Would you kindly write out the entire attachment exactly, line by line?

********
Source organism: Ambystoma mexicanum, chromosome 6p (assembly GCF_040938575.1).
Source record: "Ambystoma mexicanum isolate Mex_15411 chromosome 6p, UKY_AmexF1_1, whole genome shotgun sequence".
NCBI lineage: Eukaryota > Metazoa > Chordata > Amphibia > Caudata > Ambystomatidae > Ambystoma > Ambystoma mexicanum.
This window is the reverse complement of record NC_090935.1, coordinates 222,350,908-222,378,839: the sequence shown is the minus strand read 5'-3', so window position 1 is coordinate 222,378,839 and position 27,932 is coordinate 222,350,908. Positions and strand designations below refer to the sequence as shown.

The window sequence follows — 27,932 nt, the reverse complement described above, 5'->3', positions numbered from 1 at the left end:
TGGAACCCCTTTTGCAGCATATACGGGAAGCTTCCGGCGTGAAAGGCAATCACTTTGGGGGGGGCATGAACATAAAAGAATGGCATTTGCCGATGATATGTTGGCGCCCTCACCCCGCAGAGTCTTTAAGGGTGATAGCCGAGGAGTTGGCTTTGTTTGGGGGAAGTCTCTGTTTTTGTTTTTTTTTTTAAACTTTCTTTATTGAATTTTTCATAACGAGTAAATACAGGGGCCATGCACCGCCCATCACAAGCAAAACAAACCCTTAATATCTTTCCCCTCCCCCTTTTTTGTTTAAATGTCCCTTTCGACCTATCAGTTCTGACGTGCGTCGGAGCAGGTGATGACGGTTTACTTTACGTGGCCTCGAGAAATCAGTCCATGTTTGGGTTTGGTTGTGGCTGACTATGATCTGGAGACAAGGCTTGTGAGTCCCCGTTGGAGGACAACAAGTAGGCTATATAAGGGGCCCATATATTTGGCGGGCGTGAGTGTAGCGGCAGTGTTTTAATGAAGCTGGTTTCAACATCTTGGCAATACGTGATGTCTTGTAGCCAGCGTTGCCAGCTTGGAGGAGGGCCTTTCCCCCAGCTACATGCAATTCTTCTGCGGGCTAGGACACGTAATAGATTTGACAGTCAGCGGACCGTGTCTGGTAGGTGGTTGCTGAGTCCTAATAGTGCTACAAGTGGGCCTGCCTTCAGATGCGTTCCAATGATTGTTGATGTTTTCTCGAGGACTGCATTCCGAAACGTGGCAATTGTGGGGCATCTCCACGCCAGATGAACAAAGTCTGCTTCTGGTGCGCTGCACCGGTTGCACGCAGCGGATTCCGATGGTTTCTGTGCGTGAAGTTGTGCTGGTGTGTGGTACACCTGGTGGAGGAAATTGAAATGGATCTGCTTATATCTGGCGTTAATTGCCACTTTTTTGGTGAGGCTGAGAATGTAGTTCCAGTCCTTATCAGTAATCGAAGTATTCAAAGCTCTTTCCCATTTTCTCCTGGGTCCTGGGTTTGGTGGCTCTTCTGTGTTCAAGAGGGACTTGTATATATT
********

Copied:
Source organism: Ambystoma mexicanum, chromosome 6p (assembly GCF_040938575.1).
Source record: "Ambystoma mexicanum isolate Mex_15411 chromosome 6p, UKY_AmexF1_1, whole genome shotgun sequence".
NCBI lineage: Eukaryota > Metazoa > Chordata > Amphibia > Caudata > Ambystomatidae > Ambystoma > Ambystoma mexicanum.
This window is the reverse complement of record NC_090935.1, coordinates 222,350,908-222,378,839: the sequence shown is the minus strand read 5'-3', so window position 1 is coordinate 222,378,839 and position 27,932 is coordinate 222,350,908. Positions and strand designations below refer to the sequence as shown.

The window sequence follows — 27,932 nt, the reverse complement described above, 5'->3', positions numbered from 1 at the left end:
TGGAACCCCTTTTGCAGCATATACGGGAAGCTTCCGGCGTGAAAGGCAATCACTTTGGGGGGGGCATGAACATAAAAGAATGGCATTTGCCGATGATATGTTGGCGCCCTCACCCCGCAGAGTCTTTAAGGGTGATAGCCGAGGAGTTGGCTTTGTTTGGGGGAAGTCTCTGTTTTTGTTTTTTTTTTTAAACTTTCTTTATTGAATTTTTCATAACGAGTAAATACAGGGGCCATGCACCGCCCATCACAAGCAAAACAAACCCTTAATATCTTTCCCCTCCCCCTTTTTTGTTTAAATGTCCCTTTCGACCTATCAGTTCTGACGTGCGTCGGAGCAGGTGATGACGGTTTACTTTACGTGGCCTCGAGAAATCAGTCCATGTTTGGGTTTGGTTGTGGCTGACTATGATCTGGAGACAAGGCTTGTGAGTCCCCGTTGGAGGACAACAAGTAGGCTATATAAGGGGCCCATATATTTGGCGGGCGTGAGTGTAGCGGCAGTGTTTTAATGAAGCTGGTTTCAACATCTTGGCAATACGTGATGTCTTGTAGCCAGCGTTGCCAGCTTGGAGGAGGGCCTTTCCCCCAGCTACATGCAATTCTTCTGCGGGCTAGGACACGTAATAGATTTGACAGTCAGCGGACCGTGTCTGGTAGGTGGTTGCTGAGTCCTAATAGTGCTACAAGTGGGCCTGCCTTCAGATGCGTTCCAATGATTGTTGATGTTTTCTCGAGGACTGCATTCCGAAACGTGGCAATTGTGGGGCATCTCCACGCCAGATGAACAAAGTCTGCTTCTGGTGCGCTGCACCGGTTGCACGCAGCGGATTCCGATGGTTTCTGTGCGTGAAGTTGTGCTGGTGTGTGGTACACCTGGTGGAGGAAATTGAAATGGATCTGCTTATATCTGGCGTTAATTGCCACTTTTTTGGTGAGGCTGAGAATGTAGTTCCAGTCCTTATCAGTAATCGAAGTATTCAAAGCTCTTTCCCATTTTCTCCTGGGTCCTGGGTTTGGTGGCTCTTCTGTGTTCAAGAGGGACTTGTATATATT